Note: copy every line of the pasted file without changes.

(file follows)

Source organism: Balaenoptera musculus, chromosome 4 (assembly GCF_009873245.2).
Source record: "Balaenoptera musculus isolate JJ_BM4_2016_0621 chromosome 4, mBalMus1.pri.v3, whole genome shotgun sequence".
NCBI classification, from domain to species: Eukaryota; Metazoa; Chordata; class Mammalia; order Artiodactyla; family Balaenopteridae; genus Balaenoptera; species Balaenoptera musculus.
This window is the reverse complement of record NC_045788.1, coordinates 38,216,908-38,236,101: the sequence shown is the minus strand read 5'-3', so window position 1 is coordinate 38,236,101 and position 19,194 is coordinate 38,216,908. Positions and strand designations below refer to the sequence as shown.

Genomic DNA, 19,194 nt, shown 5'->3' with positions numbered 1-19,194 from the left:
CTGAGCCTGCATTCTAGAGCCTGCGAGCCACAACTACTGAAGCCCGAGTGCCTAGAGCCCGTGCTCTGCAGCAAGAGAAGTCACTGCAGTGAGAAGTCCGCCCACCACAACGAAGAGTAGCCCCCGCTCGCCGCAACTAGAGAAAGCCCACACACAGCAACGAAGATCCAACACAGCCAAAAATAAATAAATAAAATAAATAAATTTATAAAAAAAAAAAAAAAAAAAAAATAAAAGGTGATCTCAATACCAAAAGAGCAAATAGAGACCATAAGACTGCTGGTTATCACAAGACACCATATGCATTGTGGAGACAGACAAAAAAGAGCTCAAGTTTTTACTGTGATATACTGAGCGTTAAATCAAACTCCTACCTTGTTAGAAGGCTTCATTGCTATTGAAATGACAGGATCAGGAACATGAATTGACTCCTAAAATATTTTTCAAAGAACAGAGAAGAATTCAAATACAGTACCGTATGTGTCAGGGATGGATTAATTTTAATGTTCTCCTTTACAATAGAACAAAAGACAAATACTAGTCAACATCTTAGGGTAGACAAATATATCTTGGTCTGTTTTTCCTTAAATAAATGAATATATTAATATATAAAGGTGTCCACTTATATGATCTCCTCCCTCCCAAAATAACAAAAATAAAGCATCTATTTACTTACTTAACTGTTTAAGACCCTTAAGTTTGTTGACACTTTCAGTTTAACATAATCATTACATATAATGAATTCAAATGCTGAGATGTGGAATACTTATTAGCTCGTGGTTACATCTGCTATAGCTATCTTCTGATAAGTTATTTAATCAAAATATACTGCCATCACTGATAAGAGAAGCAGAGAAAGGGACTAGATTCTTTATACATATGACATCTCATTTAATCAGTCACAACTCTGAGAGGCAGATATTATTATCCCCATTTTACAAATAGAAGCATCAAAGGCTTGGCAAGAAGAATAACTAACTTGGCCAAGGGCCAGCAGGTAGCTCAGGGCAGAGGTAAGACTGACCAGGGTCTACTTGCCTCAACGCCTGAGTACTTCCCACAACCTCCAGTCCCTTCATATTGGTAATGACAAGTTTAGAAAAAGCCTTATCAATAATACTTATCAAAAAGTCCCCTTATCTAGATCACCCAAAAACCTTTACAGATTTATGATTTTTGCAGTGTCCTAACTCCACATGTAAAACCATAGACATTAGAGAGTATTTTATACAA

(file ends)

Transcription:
Source organism: Balaenoptera musculus, chromosome 4 (assembly GCF_009873245.2).
Source record: "Balaenoptera musculus isolate JJ_BM4_2016_0621 chromosome 4, mBalMus1.pri.v3, whole genome shotgun sequence".
NCBI classification, from domain to species: Eukaryota; Metazoa; Chordata; class Mammalia; order Artiodactyla; family Balaenopteridae; genus Balaenoptera; species Balaenoptera musculus.
This window is the reverse complement of record NC_045788.1, coordinates 38,216,908-38,236,101: the sequence shown is the minus strand read 5'-3', so window position 1 is coordinate 38,236,101 and position 19,194 is coordinate 38,216,908. Positions and strand designations below refer to the sequence as shown.

Genomic DNA, 19,194 nt, shown 5'->3' with positions numbered 1-19,194 from the left:
CTGAGCCTGCATTCTAGAGCCTGCGAGCCACAACTACTGAAGCCCGAGTGCCTAGAGCCCGTGCTCTGCAGCAAGAGAAGTCACTGCAGTGAGAAGTCCGCCCACCACAACGAAGAGTAGCCCCCGCTCGCCGCAACTAGAGAAAGCCCACACACAGCAACGAAGATCCAACACAGCCAAAAATAAATAAATAAAATAAATAAATTTATAAAAAAAAAAAAAAAAAAAAAATAAAAGGTGATCTCAATACCAAAAGAGCAAATAGAGACCATAAGACTGCTGGTTATCACAAGACACCATATGCATTGTGGAGACAGACAAAAAAGAGCTCAAGTTTTTACTGTGATATACTGAGCGTTAAATCAAACTCCTACCTTGTTAGAAGGCTTCATTGCTATTGAAATGACAGGATCAGGAACATGAATTGACTCCTAAAATATTTTTCAAAGAACAGAGAAGAATTCAAATACAGTACCGTATGTGTCAGGGATGGATTAATTTTAATGTTCTCCTTTACAATAGAACAAAAGACAAATACTAGTCAACATCTTAGGGTAGACAAATATATCTTGGTCTGTTTTTCCTTAAATAAATGAATATATTAATATATAAAGGTGTCCACTTATATGATCTCCTCCCTCCCAAAATAACAAAAATAAAGCATCTATTTACTTACTTAACTGTTTAAGACCCTTAAGTTTGTTGACACTTTCAGTTTAACATAATCATTACATATAATGAATTCAAATGCTGAGATGTGGAATACTTATTAGCTCGTGGTTACATCTGCTATAGCTATCTTCTGATAAGTTATTTAATCAAAATATACTGCCATCACTGATAAGAGAAGCAGAGAAAGGGACTAGATTCTTTATACATATGACATCTCATTTAATCAGTCACAACTCTGAGAGGCAGATATTATTATCCCCATTTTACAAATAGAAGCATCAAAGGCTTGGCAAGAAGAATAACTAACTTGGCCAAGGGCCAGCAGGTAGCTCAGGGCAGAGGTAAGACTGACCAGGGTCTACTTGCCTCAACGCCTGAGTACTTCCCACAACCTCCAGTCCCTTCATATTGGTAATGACAAGTTTAGAAAAAGCCTTATCAATAATACTTATCAAAAAGTCCCCTTATCTAGATCACCCAAAAACCTTTACAGATTTATGATTTTTGCAGTGTCCTAACTCCACATGTAAAACCATAGACATTAGAGAGTATTTTATACAA